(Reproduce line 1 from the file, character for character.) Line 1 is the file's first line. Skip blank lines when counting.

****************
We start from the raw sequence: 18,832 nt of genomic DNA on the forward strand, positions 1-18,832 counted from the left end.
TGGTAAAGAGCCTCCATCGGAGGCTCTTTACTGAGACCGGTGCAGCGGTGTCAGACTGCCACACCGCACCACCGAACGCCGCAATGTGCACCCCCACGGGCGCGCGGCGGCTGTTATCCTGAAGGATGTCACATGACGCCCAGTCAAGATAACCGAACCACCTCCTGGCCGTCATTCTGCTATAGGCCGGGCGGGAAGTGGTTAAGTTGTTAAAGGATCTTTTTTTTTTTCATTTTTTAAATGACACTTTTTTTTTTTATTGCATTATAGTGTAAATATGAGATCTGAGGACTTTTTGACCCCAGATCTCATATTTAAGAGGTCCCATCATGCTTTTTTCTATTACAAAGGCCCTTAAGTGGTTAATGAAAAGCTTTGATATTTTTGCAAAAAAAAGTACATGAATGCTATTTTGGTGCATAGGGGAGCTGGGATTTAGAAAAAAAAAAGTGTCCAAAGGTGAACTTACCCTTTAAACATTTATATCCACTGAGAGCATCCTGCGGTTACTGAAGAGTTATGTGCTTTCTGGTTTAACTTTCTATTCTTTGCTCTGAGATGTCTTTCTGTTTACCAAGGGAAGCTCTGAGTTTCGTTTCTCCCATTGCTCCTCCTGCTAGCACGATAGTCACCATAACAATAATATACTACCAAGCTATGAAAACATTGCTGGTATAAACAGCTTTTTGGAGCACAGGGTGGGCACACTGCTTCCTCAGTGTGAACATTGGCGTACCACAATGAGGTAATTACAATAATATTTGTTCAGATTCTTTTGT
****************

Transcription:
We start from the raw sequence: 18,832 nt of genomic DNA on the forward strand, positions 1-18,832 counted from the left end.